Guillemots | Mercury Lounge | 3.13.2006

This will probably be the only time I will say this in my lifetime: I wish they had saxophones. Guillemots‘ records are kitchen sink affairs — weird tape loops, strange noises, strings, horns, etc — that distract from the fact that the songwriting follows most of the standard pop rules.

Last night’s show at Mercury Lounge found the Guillemots stripped-down to a core of front man Fyfe Dangerfield on keyboards, super-cute stand-up bassist Aristazabal Hawkes, and drummer Rican Caol, which turned the songs a bit in the Keane direction, much as I’d rather not admit. Luckily there’s also guitarist “MC Lord Magrao” was solely responsible for keeping things weird. He didn’t so much play chords as make whale songs with his instrument… when he wasn’t using a power drill on it. Or playing a typewriter. He made things fun and weird.

But when the Guillemots played their single "Trains to Brazil" I really wanted to hear those horns, even though Fyfe and Hawkes did "Ba ba ba" versions of the parts. Also, Fyfe sitting down for most of the show while the rest of the band stood kept things from really taking off for me. I don’t know how you get around that when that’s his instrument. His sole standing moment was him singing, sans microphone, while playing a cheap old Casio. The audience was transfixed.

Before the Guillemots my friends and I didn’t even bother going into the main room to see Corine Bailey Rae, though she smiled at me when she showed up outside the club. She’s very pretty, looking like Diana Ross in The Wiz (with a bigger ‘fro, though), but I just knew I wouldn’t be interested in her music. If I’d bothered to do a little research before the show, I’d have known she recently had the Number One record on the UK album charts. And maybe I might’ve checked her out for at least a song. But I’m not really regretting my decision.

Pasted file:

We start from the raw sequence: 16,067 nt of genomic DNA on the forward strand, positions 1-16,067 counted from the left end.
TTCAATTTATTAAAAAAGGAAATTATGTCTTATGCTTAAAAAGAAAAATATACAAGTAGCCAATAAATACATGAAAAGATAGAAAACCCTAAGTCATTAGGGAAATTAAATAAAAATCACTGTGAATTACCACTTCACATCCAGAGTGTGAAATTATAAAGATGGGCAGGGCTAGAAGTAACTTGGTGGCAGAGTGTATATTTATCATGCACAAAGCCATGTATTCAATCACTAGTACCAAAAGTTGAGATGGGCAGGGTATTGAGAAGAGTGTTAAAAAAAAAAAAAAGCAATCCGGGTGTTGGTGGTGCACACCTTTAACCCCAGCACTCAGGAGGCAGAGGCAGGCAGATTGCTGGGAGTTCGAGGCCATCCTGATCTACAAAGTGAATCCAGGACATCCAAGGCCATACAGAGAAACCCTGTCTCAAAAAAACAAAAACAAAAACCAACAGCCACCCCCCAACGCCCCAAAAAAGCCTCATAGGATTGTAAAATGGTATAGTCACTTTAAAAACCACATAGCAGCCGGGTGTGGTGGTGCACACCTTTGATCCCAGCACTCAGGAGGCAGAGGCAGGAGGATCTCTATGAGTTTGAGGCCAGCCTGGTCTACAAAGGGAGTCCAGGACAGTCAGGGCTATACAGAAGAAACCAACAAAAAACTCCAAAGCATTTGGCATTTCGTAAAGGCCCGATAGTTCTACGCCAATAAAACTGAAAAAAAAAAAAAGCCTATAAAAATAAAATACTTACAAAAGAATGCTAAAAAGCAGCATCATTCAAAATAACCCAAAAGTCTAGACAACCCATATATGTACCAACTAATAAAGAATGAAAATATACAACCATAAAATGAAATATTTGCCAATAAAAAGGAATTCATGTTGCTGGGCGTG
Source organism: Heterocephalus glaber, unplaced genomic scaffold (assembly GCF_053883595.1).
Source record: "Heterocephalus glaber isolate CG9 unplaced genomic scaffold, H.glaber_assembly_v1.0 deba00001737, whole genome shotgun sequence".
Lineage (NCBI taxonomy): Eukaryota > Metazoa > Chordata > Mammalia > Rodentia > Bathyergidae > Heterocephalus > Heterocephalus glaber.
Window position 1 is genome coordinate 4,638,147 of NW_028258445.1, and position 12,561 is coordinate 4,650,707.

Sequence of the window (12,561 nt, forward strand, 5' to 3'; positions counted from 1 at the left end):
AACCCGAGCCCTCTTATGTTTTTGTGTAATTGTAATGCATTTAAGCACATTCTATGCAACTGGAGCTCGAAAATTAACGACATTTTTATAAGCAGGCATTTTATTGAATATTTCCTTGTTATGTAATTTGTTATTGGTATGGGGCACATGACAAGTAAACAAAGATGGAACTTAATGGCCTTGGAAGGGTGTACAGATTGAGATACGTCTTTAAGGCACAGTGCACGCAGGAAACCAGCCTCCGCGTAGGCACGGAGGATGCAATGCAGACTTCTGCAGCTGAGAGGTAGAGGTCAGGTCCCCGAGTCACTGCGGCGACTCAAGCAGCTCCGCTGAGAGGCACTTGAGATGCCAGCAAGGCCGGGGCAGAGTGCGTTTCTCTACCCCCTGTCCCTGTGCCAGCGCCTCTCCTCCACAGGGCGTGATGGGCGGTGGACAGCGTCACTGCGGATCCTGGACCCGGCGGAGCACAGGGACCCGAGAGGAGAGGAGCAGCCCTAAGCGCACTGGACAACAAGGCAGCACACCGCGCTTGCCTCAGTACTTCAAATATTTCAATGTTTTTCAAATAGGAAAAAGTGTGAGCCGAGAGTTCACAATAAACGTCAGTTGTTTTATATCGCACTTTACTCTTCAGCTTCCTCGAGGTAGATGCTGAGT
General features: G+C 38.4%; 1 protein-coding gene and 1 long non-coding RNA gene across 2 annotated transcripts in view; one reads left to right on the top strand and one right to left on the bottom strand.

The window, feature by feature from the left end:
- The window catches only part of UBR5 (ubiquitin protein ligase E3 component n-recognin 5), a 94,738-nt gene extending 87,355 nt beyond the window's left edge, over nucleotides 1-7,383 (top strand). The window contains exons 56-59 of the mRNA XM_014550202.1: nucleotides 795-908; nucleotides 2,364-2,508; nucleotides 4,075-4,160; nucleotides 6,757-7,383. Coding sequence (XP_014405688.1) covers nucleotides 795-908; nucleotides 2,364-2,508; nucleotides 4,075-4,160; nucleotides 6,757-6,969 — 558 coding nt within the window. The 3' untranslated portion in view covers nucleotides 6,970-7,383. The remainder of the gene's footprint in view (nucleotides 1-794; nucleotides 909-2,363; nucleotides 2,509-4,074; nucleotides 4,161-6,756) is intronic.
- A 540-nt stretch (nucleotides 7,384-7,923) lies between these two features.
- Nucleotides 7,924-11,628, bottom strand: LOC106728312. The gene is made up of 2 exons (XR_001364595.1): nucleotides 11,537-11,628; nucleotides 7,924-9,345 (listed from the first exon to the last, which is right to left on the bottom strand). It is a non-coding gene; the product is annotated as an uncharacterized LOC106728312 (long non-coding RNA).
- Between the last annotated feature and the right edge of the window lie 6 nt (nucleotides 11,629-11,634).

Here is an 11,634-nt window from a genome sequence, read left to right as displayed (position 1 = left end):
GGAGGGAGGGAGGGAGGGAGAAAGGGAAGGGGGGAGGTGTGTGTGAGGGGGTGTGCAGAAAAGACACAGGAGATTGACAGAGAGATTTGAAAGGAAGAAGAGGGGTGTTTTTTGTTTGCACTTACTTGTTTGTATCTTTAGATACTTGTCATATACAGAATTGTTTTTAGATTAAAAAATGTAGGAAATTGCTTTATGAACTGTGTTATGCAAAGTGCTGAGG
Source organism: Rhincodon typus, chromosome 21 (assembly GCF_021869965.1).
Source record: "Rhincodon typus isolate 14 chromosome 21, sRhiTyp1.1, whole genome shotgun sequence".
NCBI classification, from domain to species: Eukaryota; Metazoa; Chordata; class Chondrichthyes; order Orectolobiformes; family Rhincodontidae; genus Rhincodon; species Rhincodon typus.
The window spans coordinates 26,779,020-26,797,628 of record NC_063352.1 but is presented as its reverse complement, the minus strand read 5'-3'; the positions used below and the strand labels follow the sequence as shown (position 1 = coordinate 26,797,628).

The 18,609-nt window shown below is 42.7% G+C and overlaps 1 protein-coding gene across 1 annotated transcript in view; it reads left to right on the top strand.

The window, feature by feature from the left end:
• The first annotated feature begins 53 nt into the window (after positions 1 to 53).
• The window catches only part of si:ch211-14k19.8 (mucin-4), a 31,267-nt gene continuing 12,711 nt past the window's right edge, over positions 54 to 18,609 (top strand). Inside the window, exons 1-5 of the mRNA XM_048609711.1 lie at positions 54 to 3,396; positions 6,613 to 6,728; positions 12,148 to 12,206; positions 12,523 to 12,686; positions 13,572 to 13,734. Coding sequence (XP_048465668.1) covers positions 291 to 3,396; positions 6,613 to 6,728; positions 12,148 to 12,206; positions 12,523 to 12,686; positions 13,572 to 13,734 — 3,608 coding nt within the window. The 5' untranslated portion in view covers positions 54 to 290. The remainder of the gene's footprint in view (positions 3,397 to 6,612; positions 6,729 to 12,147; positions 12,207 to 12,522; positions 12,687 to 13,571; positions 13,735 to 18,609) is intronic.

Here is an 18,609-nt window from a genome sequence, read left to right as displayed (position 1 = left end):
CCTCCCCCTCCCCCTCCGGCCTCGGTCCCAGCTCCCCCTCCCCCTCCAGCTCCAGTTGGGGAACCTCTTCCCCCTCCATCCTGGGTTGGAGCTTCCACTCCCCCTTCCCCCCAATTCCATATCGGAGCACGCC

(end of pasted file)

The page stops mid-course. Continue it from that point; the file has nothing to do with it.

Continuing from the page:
Most of the crowd left after the Guillemots, which meant Denmark’s EPO-555 played to an almost-empty Mercury Lounge for the second night in a row. Apparently they are quite big in Denmark (which is a bit like saying they’re huge in Rhode Island) so I think it’s probably a bit disheartening. They’re very nice, speak English extremely well, but something gets lost in the translation and I think they put people off a bit. Guitarist Mikkel Max Hansen also had a tendency to clap for the band after songs, which is a little weird. Maybe it’s a Danish thing. That aside, I really like the band’s slightly glitchy take on shoegaze and when they’re in the moment EPO-555 are a force. Heather has mp3s on her site.

I missed openers The Grates entirely, opting for a big-ass pastrami sandwich at Katz’s instead. If Heart on a Stick’s review is any indication, I made the right decision. You should read his account of the night, by the way, it’s right on the money — like all his posts.


Post Script…Even though I proclaimed after the Arctic Monkeys show at Mercury Lounge that I would never take pictures at a show again, I brought my camera along for this show. What I should really say is I won’t bring a camera again to a show until I learn how to use the thing properly. I am against using flash but don’t understand the manual settings well enough to compensate. Hence these really weird pictures which I turned B&W in PhotoShop because they looked like ass otherwise. Chris the Music Snob got some good ones, though, as did — of course — Brooklyn Vegan.

Nonetheless, more photos after the jump.





  1. Back off! The bassist is mine!
    I liked The Grates, though I understand if it wouldn't be your cup of tea. Don't see them as a headliner, but I thought they were pretty much the perfect opening act. Fun , light, short.
    I think the key to taking good concert pics is to take lotsandlotsandlots of them. And towards that end find that I either am there to listen or line up shots. So I've abandoned the camera, for now.
    Here's a post with some advice from a guy who takes amazing concert pics.

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